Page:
Located Crystal Hunan's new location with much help from Daddy-A. Just a few blocks south on Nelson and Imperial in Burnaby. Renamed "The Xiang" - very good Hunan, lots of heat, clean and bright vinegary flavours.

Kitchen is primed - food came out very quickly and was very fresh. Definitely worth a cross town trip.

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Located Crystal Hunan's new location with much help from Daddy-A.  Just a few blocks south on Nelson and Imperial in Burnaby.  Renamed "The Xiang" - very good Hunan, lots of heat, clean and bright vinegary flavours.

Oooh...I just went by this place last week. It looked good, but I had no idea it was the Crystal Hunan folks. Thanks for the tip canucklehead! I'm going to try to hit it this week.

健啖家(kentan-ka):A hearty eater

He was a wise man who invented beer." - Plato

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  • 3 weeks later...
Located Crystal Hunan's new location with much help from Daddy-A.  Just a few blocks south on Nelson and Imperial in Burnaby.  Renamed "The Xiang" - very good Hunan, lots of heat, clean and bright vinegary flavours.

Oooh...I just went by this place last week. It looked good, but I had no idea it was the Crystal Hunan folks. Thanks for the tip canucklehead! I'm going to try to hit it this week.

Finally got a chance to drop in at The Xiang this week at 4850 Imperial @ Nelson in Bby. I had the Mala Niurou Mian (Spicy Beef Noodles) and came away very impressed. The room is nothing special, as I would have expected for its location. The server I had was friendly and attentive, which was a happy surprise. I initially asked for medium-spicy, but was advised that I should try mild, since medium was a real Hunan medium. Oh yeah, the mild was spicy enough for me. Hooo~! :biggrin: But it's a good spicy. You know those meals where the spice lingers in your mouth and you have to eat rice to try to cool your mouth down? Hunan spices aren't that way at all. It's a quick spice hit which doesn't sit and burn your tongue.

Price was $6 for a big bowl with lots of meat. It took about 15 minutes to arrive, and the waiter actually apologized for the wait, saying that as the noodles were made to order it took a bit longer. No worries! I'll go for fresh over speed every time. He said that if you're in a hurry, the dishes with rice are the best bet.

Hours are 11-3 and 5-9 seven days a week. Well worth visiting if you're in the hood.

健啖家(kentan-ka):A hearty eater

He was a wise man who invented beer." - Plato

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Finally found and tried this place too and, sad to say, I was disappointed...

Decided to try something simple to test it out, so went with the spicy chicken (ordered medium spicy too -- not a good idea; my buds were completely stripped after the first bite. They don't fool around...). It was like they took a chicken leg and chopped it into bite sized pieces, so that every bite was bone. Never occurred to me the dish would have bone, since the menu didn't indicate, and most places, in my experience, serve boneless. I couldn't really get a sense of the flavor because I was too busy spitting out bone (and dousing the fire on my buds).

Side dish was green beans, which had a very odd flavor. The marital unit said they tasted like detergent. Now, I don't hold out much hope that any restaurant in the Lower Mainland can duplicate the addictive green beans from Chongqing, but a simple stir-fry with some garlic and soy shouldn't be too difficult to achieve. Alas, it was here.

I won't give up, though. I'll give it another try with another dish or two (and ask for mild...)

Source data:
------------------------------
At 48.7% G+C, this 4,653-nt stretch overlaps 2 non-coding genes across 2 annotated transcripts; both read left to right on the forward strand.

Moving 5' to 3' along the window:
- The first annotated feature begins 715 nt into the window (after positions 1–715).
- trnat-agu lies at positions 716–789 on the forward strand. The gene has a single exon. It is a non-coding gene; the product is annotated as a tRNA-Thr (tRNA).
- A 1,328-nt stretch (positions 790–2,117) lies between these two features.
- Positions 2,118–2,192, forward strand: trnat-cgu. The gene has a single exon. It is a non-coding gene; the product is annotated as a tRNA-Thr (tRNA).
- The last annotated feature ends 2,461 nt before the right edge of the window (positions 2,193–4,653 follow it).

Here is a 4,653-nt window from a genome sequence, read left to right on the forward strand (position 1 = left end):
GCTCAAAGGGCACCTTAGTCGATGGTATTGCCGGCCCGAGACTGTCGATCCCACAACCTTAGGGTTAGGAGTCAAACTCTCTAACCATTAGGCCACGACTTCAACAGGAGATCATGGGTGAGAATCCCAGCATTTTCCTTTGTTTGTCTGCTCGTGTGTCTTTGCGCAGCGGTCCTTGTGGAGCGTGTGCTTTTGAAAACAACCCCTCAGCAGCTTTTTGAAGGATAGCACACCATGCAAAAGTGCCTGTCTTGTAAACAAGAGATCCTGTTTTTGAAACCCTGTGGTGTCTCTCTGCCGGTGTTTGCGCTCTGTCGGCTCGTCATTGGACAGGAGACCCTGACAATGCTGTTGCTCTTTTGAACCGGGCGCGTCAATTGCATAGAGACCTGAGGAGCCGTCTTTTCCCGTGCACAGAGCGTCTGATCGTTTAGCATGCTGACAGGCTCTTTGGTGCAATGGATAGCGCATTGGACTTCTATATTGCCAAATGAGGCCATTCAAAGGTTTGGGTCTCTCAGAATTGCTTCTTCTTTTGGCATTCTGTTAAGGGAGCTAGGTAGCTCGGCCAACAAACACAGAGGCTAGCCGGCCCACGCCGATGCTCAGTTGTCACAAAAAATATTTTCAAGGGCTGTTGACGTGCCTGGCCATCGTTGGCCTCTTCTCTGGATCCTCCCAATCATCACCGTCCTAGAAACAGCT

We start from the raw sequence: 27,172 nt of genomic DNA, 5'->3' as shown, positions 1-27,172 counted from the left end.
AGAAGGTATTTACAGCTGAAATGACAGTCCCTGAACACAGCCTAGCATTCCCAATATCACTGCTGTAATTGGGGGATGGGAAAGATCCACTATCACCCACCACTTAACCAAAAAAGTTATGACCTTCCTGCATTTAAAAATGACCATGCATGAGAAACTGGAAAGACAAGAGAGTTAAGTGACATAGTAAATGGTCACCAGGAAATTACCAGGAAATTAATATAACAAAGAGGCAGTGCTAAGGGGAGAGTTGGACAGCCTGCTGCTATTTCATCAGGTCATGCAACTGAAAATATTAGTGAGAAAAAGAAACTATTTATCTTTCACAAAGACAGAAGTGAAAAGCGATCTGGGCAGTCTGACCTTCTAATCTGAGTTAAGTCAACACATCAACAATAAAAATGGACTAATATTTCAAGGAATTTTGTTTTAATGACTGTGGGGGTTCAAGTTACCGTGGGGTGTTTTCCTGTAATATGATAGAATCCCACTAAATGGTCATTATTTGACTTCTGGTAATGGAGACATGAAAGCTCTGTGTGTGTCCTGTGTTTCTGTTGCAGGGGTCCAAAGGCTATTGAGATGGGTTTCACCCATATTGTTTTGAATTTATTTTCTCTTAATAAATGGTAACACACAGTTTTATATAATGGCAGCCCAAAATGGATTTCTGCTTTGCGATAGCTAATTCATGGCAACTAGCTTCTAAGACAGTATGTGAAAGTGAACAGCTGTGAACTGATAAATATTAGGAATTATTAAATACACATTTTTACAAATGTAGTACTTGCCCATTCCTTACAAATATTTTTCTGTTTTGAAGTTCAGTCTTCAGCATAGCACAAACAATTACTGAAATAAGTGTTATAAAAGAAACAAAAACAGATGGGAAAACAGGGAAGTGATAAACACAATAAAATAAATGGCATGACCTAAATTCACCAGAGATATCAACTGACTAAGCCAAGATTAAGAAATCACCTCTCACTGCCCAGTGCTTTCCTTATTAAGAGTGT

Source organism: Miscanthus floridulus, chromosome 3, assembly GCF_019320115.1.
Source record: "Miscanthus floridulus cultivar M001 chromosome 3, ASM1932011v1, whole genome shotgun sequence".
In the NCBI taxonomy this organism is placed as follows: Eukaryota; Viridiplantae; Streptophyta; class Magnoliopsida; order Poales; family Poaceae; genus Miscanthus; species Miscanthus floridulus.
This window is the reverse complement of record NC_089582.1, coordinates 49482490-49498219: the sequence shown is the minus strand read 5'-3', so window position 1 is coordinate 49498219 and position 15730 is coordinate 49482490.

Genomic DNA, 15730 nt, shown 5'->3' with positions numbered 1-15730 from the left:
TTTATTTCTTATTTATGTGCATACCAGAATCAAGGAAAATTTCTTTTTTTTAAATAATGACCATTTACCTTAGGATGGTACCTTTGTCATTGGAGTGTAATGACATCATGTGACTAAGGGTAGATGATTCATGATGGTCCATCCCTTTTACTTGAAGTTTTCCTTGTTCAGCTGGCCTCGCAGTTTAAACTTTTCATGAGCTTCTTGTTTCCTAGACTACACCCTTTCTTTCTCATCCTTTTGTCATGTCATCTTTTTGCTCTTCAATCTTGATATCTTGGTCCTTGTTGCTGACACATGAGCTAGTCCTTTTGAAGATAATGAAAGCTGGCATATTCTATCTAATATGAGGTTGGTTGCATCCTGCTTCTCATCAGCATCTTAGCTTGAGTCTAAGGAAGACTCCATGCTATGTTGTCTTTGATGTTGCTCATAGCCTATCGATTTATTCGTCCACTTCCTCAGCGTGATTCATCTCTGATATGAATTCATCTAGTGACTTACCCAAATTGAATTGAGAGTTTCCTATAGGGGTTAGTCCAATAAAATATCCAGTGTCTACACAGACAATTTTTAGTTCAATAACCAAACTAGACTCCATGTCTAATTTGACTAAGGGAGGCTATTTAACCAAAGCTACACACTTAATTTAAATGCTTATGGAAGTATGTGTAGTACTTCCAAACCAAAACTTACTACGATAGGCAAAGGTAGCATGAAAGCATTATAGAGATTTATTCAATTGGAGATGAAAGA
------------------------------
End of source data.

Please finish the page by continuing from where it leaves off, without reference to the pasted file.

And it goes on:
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It seems like the Hunanese like bone in chicken - heavy emphasis on the bone. Its good - but they should have mentioned all the bones. Try the beef with cumin - it looked intersting - and I did not get a chance to try it when I was there. The heat should not be as crazy as other dishes.

But there is no escaping it - Hunan food is HOT. I had it 'da lai' - or big heat - and I could feel the burn in my stomach all afternoon.

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I just skimmed this last page so I don't know if it's been discussed already, but Master Hung BBQ on Garden City and Blundell is back! (He used to have a location near Lansdowne mall and we used to go there all the time for suckling pig and duck). This new restaurant is larger, and the food is very good. I especially liked the Peking duck (and the duck meat dish that came afterwards), crab with vermecelli hot pot, and the appetizer platter (jellyfish, 'fai cha' aka fatty char siu, bbq pork, soy sauce chicken, and duck). They have the usual dishes (freerange chicken and soy sauce chicken, shrimp and chicken over brocolli, pea shoots, etc.)

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But I sometimes find it a little on the pricey side; which brings us to another old favorite -- Au Wing Kee. Au Wing Kee, formerly on Fraser, has risen from the fire (!) and re-opened on Kingsway (2600 block). Its home-style cooking always offers excellent value; but its HK-style wonton noodles is simply *the* standard this side of the Pacific.

Thank you for this recommendation, nondual! We have been meaning to try this place since you recommended it way back when, and finally got around to it tonight.

We had steamed pea tips, brisket, war won ton, and steamed black cod with black bean sauce. Excellent and very reasonable meal. The pea tips were perfectly cooked, with a bit of crunch in the stems still. No grease, and not oversalted at all. The brisket was served in its juices on top of lettuce. The brisket was very tender, had a good (but not too much) amount of fat, and the lettuce soaked in the juices making a delicious combination. The war won ton was very good. The won ton had whole pieces of shrimp in each one and very thin wrappers. The soup included roast pork which was very flavourful and not too fatty, squid (a little bit chewy), fresh shrimp, scallop (only 1 unfortunately!), shitake, gailan (perfectly done), chicken (tender), and a few other things I am sure I forgot. The broth was very good. The steamed black cod was perfectly cooked. The black bean sauce was a bit too salty (there simply was a little too much), but scraping a bit off left a very flavourful dish overall. This was a very pleasant experience, and we will definitely return to try our way through the menu. The meal was only about $30. Quite the steal for a very tasty meal. We preferred it over our most recent meals at Ho Yuen Kee.